NEW YORK (Feb. 20, 2013) -- Physicians at Weill Cornell Medical College and biomedical engineers at Cornell University have succeeded in building a facsimile of a living human ear that looks and acts like a natural ear. Researchers believe their bioengineering method will finally succeed in the long quest by scientists and physicians to provide normal looking "new" ears to thousands of children born with a congenital ear deformity.
In their PLOS ONE study, the researchers demonstrate how 3D printing and new injectable gels made of living cells can be used to fashion ears that are identical to a human ear. Over a three-month period -- the length of the study -- these flexible ears steadily grew cartilage to replace the collagen that was used to help mold them.
"I believe this will be the novel solution reconstructive surgeons have long wished for to help children born with absence or severe deformity of the ear," says the study's co-lead author, Dr. Jason Spector, director of the Laboratory for Bioregenerative Medicine and Surgery (LBMS) and associate professor of surgery of plastic surgery in the Department of Surgery at Weill Cornell Medical College and an adjunct associate professor in the Department of Biomedical Engineering at Cornell University. "A bioengineered ear replacement like this would also help individuals who have lost part or all of their external ear in an accident or from cancer."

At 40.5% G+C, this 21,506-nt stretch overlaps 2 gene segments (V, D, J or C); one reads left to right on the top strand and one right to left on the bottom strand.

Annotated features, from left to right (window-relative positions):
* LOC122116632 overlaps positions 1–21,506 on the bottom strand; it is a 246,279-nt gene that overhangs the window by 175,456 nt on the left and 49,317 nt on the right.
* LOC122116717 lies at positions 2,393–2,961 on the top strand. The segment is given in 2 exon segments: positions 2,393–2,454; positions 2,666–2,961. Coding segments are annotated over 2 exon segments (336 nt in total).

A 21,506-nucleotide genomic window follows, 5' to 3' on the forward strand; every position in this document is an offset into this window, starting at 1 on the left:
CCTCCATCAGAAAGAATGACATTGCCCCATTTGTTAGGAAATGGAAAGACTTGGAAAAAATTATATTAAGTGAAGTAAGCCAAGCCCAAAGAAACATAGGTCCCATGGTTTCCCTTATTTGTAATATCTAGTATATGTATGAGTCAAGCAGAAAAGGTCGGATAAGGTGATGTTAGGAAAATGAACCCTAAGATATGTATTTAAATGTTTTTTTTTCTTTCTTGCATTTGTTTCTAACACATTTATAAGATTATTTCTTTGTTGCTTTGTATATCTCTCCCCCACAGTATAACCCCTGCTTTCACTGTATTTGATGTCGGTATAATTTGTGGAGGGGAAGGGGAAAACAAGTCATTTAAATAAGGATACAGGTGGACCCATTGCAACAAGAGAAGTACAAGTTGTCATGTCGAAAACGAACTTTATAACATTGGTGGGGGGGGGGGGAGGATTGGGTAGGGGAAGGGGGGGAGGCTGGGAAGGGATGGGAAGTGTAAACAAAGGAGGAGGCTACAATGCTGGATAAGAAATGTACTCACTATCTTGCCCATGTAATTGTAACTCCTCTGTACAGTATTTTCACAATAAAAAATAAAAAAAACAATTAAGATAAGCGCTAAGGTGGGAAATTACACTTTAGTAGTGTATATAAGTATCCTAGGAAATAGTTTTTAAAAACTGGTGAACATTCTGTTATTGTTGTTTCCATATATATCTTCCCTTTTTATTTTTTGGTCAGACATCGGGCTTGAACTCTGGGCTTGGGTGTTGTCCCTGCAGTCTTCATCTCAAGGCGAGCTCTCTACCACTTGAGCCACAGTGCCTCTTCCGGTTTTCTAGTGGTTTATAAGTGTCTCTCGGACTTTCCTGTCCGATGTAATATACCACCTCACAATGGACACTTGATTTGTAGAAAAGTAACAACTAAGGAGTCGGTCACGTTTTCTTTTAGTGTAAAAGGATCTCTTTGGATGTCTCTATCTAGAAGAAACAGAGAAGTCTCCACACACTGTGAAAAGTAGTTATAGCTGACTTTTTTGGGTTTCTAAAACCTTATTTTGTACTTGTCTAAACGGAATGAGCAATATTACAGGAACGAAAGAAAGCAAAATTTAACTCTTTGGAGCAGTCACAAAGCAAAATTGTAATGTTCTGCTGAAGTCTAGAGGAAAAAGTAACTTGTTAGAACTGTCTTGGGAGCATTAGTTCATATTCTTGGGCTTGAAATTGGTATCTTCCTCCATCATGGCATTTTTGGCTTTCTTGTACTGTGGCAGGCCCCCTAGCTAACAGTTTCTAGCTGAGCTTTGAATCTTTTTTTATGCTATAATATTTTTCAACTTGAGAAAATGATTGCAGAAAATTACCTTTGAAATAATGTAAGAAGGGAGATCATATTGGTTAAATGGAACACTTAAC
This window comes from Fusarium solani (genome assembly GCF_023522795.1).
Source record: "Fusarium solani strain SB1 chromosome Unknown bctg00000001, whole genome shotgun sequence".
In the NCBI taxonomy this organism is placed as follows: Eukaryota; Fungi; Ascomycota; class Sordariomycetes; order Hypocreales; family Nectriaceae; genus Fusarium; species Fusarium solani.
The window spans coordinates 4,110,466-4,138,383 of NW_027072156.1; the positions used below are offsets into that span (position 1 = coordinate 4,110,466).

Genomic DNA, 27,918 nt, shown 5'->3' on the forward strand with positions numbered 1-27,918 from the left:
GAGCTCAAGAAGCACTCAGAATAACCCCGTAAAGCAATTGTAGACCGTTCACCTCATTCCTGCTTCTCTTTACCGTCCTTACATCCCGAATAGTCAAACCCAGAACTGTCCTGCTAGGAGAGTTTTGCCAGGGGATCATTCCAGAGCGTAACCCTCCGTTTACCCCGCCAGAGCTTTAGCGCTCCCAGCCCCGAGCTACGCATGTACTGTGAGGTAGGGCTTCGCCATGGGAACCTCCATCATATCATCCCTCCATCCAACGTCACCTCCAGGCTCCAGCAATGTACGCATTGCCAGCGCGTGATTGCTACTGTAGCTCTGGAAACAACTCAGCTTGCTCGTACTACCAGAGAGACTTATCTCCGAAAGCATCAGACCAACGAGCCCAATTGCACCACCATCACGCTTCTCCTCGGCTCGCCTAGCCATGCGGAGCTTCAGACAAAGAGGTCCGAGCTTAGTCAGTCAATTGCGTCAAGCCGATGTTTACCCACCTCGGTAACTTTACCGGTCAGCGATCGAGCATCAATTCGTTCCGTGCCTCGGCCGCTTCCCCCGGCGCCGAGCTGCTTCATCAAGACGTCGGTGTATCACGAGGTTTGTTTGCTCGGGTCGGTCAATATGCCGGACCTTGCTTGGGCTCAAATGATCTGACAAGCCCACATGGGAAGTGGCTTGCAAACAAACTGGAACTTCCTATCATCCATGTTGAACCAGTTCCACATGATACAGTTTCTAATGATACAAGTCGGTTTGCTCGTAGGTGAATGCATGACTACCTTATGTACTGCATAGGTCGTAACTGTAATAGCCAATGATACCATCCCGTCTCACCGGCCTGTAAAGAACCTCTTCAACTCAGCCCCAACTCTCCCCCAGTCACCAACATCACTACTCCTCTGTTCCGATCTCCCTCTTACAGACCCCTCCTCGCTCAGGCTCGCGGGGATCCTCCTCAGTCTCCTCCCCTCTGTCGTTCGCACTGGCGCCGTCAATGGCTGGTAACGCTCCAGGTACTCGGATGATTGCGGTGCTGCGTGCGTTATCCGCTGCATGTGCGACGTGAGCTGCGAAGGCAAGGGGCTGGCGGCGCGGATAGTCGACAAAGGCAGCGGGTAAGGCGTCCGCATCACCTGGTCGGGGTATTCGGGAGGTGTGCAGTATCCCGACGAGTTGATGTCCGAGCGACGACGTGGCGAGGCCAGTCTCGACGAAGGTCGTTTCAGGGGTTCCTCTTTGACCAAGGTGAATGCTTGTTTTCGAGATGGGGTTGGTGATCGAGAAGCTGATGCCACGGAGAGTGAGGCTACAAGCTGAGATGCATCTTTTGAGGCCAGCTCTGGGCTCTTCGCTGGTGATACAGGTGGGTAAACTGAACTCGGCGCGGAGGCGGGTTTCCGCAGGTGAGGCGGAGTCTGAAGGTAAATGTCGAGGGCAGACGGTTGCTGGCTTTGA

Currently, replacement ears are constructed using materials that have a Styrofoam-like consistency or, sometimes, surgeons will build ears from rib that is harvested from a young patient. "This surgical option is very challenging and painful for children, and the ears rarely look totally natural or perform well," says Dr. Spector, who is also a plastic and reconstructive surgeon at NewYork-Presbyterian Hospital/Weill Cornell Medical Center. "All other attempts to 'grow' ears in the lab -- including one 1997 study widely publici
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Weill Cornell Medical College